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The nature of human and robot collaborations within factories is evolving. Beth Harlen investigates the influence of machine vision technology on this budding relationship

Since the first industrial robot was put to work in a General Motors automobile factory in 1961, manufacturers have sought to improve efficiencies by harnessing the potential of these machines. Expensive safety fences surrounding operational robots have long been a necessity for protecting human workers, but technologies are being researched and developed with the aim of ensuring a true collaborative relationship between humans and robots. Experts within the industry, such as Fraunhofer IPA’s Milad Geravand, believe that the introduction of human-robot collaboration (HRC) will have a dramatic impact on the factory floor. 

‘The most noticeable change will be that safety fences will no longer be required with HRC systems, which will allow the building of robot systems with a smaller footprint and shorter distances for material handling,’ Geravand explained. ‘The resulting systems will exceed the agility and flexibility of today’s robots by far and the inclusion of the robot in the process will allow us to respond to changes and problems much quicker. This [also] promises to address the demographic change in Western societies, by improving working conditions and physical requirements for workers. While robotics had the reputation of a job killer 10 years ago, this development has made robotics a key technology by keeping jobs in Europe in the face of an ageing society.’

A further benefit, according to Mathieu Bélanger-Barrette, production engineer at Robotiq, is that with the lack of a fully qualified workforce, manufacturers need to find a way to remove qualified workers from redundant tasks and repurpose them to jobs that need more dexterity or decision. ‘Another great aspect resulting from collaborative robots is the fact that humans can work safely and do tasks that are not monotonous,’ he commented. ‘In fact, repetitive tasks can be harmful for a human when repeated several thousand times. By leaving the robot doing this redundant task, the worker can do qualified jobs and feel more engaged in the work.’

Bélanger-Barrette added that SMEs and global companies can benefit from these robots because of their fast return on investment and ease of programming. Because no additional guards are required for these robots, the price of the robot cell is reduced. In addition, no special expertise is needed to program them, saving further costs.

Cause for concern?

While on the surface HRC seems to be the perfect solution for modern factories, it is not without its concerns. Earl Yardley, director at Industrial Vision Systems, emphasised the absolute priority of worker safety in all robotic environments. ‘Measures must be introduced to avoid robot-related accidents when humans and robots are sharing the same workspace,’ he said. ‘This can include using simulation software to plan out and test robotic concepts, create adaptive zones, define robot speeds, and revisit the regulations. The majority of manufacturers are concerned about how to ensure employee safety when working alongside collaborative robots, so risk assessments still need to be completed and, in some situations, collaborative robots will still need to be guided.’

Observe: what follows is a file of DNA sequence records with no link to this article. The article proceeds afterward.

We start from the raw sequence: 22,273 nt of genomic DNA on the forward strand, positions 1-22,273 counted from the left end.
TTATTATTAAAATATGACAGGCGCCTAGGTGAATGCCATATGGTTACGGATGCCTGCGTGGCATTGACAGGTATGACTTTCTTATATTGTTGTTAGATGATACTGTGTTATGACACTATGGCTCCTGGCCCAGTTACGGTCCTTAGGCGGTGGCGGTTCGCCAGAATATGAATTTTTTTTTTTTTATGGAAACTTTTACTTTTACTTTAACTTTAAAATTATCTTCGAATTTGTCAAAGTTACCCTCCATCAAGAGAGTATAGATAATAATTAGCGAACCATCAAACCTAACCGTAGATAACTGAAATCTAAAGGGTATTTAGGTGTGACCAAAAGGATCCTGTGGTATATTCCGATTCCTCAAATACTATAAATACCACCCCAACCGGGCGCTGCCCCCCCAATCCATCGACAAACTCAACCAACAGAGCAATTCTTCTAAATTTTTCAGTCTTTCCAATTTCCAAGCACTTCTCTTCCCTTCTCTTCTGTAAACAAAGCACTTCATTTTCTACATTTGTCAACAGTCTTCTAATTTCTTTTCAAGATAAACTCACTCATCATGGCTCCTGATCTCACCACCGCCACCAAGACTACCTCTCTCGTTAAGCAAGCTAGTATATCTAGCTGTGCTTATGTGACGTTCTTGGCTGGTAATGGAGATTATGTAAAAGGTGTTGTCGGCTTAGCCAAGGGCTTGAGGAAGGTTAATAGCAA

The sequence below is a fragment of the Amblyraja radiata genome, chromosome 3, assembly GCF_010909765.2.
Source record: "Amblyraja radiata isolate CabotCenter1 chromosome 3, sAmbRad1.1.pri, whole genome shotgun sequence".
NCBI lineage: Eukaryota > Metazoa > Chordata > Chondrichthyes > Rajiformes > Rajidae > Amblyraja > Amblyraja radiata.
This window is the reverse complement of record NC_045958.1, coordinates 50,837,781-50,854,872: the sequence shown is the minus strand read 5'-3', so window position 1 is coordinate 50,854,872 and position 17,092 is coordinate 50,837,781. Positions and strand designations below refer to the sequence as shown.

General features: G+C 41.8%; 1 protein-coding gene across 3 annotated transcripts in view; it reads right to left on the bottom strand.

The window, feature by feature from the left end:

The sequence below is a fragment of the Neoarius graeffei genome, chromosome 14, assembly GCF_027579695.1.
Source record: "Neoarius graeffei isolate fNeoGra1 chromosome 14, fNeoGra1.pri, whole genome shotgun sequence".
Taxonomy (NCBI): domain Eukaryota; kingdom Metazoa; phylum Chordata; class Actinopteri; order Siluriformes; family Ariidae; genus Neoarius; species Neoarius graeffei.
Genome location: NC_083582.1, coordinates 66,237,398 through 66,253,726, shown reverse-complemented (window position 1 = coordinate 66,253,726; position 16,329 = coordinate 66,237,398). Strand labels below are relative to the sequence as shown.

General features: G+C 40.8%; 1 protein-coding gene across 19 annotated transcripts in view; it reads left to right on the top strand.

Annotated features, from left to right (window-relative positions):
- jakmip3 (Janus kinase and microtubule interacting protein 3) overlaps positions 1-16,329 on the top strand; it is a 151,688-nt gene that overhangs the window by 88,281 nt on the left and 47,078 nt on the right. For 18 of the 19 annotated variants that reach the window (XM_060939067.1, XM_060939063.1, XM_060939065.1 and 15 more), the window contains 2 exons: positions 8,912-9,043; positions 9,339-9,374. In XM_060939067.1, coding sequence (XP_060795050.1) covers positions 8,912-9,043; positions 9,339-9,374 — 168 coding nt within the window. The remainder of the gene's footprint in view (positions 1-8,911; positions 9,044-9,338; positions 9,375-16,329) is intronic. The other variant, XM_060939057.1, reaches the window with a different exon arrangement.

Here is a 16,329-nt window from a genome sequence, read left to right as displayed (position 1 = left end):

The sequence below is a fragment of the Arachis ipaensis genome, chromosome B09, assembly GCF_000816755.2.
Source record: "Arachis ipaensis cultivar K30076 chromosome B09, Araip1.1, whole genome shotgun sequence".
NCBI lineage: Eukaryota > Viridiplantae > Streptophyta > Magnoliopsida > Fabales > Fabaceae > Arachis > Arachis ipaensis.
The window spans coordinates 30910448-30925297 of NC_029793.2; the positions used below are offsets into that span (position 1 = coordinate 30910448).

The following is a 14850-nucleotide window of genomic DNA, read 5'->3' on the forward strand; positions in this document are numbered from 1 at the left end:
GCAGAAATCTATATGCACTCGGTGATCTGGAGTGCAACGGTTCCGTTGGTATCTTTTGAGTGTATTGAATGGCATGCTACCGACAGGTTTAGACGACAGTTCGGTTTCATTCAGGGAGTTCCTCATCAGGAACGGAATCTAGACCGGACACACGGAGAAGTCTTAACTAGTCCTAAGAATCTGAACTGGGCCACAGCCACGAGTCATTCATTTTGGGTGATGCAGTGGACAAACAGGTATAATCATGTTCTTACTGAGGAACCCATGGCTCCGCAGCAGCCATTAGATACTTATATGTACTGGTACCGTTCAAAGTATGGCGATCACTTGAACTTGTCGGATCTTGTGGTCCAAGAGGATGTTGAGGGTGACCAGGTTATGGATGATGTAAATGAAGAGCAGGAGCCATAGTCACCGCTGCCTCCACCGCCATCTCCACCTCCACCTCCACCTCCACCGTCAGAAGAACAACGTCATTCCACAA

Geravand added that the big challenge is the ‘robustness’ and ‘reliability’ of the vision systems required for these industrial applications. For example, if a vision system is going to be used for the purpose of safety in human-robot collaboration, this system should give correct data under any lighting conditions. He is of the opinion that machine vision can indeed supply the necessary information to avoid hazards and guarantee human safety when working with robots. ‘For productivity and cost effectiveness, machine vision can provide all the required information that allows a truly productive interaction,’ Geravand commented. ‘The improvements in sensor technology have resulted in quantum leaps in machine vision performance in recent years, and the basic principle of any collaboration with a robot is to avoid any hazard to the human, such as through collisions. 

‘This can be achieved by a proper vision system that reports the existence of humans next to the robot. However, to achieve this, the vision system needs to have a certified safety integrity ensuring that the human can be detected reliably.’ He added that a robot system can perform more sophisticated tasks when working alongside humans when it’s empowered with a good monitoring system.

Focusing on the aspect of safety, the Schmersal Group has recently sponsored the BeyondSPAI research project at the Bonn-Rhein-Sieg University of Applied Sciences, with funds totalling €45,000. André Batz, director of research and development at the Schmersal Group, commented: ‘The aim of the research project is to use camera systems to develop solution strategies that allow the robot to identify people reliably, and to differentiate between humans and objects or workpieces. The image information is then used to derive strategies for hazard prevention. The robot controller could, for example, trigger a robot shutdown, or alternatively reduce the speed of movement or divert the robot movement to allow humans and robots to work in close physical proximity. However, this requires an absolute reliability in optical recognition of humans.’

A few years ago, Schmersal developed the safety controller, a safety solution for human and robot collaboration that specifies a definable three-dimensional working zone for the robot, registering and shutting it down immediately if it moves outside the area. Scientists working on the project at the University of Bonn-Rhein-Sieg are now investigating how camera systems and special image processing algorithms can be used to allow robots not only to identify human silhouettes, but also to recognise human skin. If successful, this development should enable industrial robots to register if a person comes too close, in order to shut down operations in good time. This would mean robots could leave their virtual working area and so be used more flexibly.